Volume 28, Number 3, Fall 2006


Becoming Successfully Networked Public Libraries

As part of the 2006 Public Libraries and the Internet study conducted by Florida State University’s Information Use Management and Policy Institute and funded by the Bill and Melinda Gates Foundation and the ALA Office of Information Technology Policy, researchers visited public libraries in five states in an effort to identify the attributes of Successfully Networked Public Libraries (SNPLs) and the issues they face. Networked services were defined broadly to include: public access computing; Internet; networks; telecommunications; integrated library systems; and other related electronic resources, services, and support. This effort suggests a roadmap for public libraries to use when assessing their networked services and planning for the future.

What Is an SNPL?

In 2006, an SNPL provides high quality library services as well as networked services. Library managers may find it helpful to focus on three network service areas: networked services offered within the library; the library’s virtual branch, meaning Web-based external services; and the infrastructure needed to support both. In brief, factors describing SNPLs in 2006 include:
  • Networked services within the library
    • SNPLs offer public access copiers, fax machines, printers, scanners, public access computing workstations, and may lend a variety of equipment including digital cameras, GPS equipment, iPods, MP3 players, and even telescopes. Often, SNPLs provide the first introduction to new information technology (IT) and serve as the access point of first and last resort for their communities and visitors.
    • SNPLs offer an integrated library system (ILS) including an online public access catalog (OPAC) of library materials.
  • Library’s virtual branch
    • SNPLs view their website as an additional branch, or a virtual branch.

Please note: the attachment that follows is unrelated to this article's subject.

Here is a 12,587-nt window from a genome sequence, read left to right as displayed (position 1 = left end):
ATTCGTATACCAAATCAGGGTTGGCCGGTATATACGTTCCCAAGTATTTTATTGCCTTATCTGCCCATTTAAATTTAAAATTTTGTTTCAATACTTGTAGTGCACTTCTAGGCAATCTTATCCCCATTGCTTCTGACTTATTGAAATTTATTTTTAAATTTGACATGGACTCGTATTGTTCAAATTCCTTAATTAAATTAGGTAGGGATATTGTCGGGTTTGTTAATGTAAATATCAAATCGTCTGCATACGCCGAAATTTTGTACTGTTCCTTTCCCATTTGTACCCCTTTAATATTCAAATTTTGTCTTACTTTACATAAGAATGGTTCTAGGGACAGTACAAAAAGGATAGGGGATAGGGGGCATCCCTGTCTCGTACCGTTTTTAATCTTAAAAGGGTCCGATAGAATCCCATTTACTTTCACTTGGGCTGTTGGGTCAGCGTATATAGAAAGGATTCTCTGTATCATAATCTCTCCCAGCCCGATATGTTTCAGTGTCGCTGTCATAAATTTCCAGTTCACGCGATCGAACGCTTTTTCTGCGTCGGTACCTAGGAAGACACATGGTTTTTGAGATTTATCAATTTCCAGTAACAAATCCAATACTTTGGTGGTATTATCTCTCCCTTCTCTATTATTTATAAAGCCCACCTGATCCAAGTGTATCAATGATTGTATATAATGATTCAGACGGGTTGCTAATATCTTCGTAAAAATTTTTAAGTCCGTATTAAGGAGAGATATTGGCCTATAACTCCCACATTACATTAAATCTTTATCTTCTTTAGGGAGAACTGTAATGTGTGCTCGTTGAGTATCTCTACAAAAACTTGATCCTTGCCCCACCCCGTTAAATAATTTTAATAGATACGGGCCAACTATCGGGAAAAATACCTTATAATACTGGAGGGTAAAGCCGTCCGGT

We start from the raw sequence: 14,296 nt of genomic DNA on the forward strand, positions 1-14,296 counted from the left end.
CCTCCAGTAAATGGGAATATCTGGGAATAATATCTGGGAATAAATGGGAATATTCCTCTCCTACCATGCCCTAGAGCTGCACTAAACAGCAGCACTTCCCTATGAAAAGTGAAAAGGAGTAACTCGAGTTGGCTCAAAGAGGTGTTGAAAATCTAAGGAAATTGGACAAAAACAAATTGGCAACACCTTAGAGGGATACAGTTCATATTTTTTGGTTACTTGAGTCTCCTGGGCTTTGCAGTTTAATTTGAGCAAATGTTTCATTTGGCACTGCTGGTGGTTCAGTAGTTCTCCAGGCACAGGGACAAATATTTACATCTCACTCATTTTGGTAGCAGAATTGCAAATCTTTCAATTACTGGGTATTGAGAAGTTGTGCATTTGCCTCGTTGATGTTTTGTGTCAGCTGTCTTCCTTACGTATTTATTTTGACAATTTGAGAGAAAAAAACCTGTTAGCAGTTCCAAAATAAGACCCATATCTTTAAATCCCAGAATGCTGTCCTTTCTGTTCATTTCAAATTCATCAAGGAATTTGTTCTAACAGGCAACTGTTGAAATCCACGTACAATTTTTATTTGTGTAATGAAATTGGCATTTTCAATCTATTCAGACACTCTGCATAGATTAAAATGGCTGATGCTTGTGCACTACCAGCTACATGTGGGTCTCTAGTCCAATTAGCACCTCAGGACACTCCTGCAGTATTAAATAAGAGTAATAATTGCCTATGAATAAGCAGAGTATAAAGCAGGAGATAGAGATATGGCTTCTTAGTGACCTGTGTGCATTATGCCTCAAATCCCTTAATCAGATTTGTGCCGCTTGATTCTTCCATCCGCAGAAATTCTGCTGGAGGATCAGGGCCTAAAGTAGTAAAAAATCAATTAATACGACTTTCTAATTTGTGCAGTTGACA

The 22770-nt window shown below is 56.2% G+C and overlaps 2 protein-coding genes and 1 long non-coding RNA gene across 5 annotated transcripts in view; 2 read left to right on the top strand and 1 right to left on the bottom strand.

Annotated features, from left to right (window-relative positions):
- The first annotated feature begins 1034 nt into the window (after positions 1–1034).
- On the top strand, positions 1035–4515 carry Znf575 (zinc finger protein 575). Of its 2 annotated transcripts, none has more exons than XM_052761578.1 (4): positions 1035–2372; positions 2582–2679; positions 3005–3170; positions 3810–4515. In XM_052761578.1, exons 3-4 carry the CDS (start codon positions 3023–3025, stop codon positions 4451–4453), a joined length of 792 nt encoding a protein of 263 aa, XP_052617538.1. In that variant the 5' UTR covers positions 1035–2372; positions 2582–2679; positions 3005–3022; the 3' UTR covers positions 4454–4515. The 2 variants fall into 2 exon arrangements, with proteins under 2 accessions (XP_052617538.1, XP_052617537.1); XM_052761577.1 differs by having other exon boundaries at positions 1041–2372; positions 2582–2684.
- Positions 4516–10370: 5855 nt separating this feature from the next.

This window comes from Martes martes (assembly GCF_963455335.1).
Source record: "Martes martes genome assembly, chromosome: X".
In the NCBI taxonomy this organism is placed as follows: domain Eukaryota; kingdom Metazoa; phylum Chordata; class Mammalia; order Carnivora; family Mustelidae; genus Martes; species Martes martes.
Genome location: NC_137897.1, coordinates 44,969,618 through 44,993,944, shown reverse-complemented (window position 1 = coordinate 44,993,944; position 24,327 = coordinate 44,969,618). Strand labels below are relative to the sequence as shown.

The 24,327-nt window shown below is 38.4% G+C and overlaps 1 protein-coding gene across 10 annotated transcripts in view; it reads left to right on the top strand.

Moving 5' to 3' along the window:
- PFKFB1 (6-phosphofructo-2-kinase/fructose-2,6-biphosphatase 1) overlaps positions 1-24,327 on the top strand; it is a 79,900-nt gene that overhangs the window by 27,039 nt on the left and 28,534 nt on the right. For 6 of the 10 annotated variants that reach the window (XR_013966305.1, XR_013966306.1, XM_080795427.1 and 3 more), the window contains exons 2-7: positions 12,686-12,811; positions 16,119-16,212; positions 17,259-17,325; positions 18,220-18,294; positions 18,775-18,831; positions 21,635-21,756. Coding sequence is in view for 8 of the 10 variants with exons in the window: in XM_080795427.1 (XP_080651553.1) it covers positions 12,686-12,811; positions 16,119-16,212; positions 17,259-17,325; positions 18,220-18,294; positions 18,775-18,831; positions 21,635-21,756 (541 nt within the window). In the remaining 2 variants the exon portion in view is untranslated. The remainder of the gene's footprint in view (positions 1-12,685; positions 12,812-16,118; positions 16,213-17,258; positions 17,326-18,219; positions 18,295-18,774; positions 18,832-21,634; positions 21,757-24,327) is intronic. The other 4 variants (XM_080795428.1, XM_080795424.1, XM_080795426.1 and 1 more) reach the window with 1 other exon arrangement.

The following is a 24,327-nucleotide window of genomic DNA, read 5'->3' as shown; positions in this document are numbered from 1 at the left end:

• They seek to offer the same or equivalent services to those offered within the library in addition to those only available virtually.
    • Provision of virtual branch management, staff, resources, and budget equivalent to a traditional branch may not yet be in place.
    • Virtual branch evaluation is done, but data are not integrated with physical branch results.
  • Network infrastructure
    • SNPLs have addressed the IT staff issue -- having dedicated IT staff may make certain types of networked library services possible and can save the library money. But for some, like moving from dial-up to broadband, the difference must be experienced before being believed.
    • They conduct extensive, continuous, formal and informal network service planning.
    • SNPLs have enough bandwidth and offer or plan to offer wireless connectivity, but anticipate future need for additional bandwidth as video, music, and large file transfers become more common.
    • They have enough public workstations but know they cannot meet peak demand.
    • They provide enough IT (including software) and training so that all staff members are proficient at their jobs.
    • SNPLs have built or are considering building facilities better tailored to the networked environment.
    • SNPLs recognize and capitalize on the potential of the Internet as a shared information infrastructure where hardware, software, resources, and services and staff expertise may be shared.
SNPLs engage in a wide range of advocacy strategies for continued public library and networked services support. The following is a summary of SNPL advocacy efforts: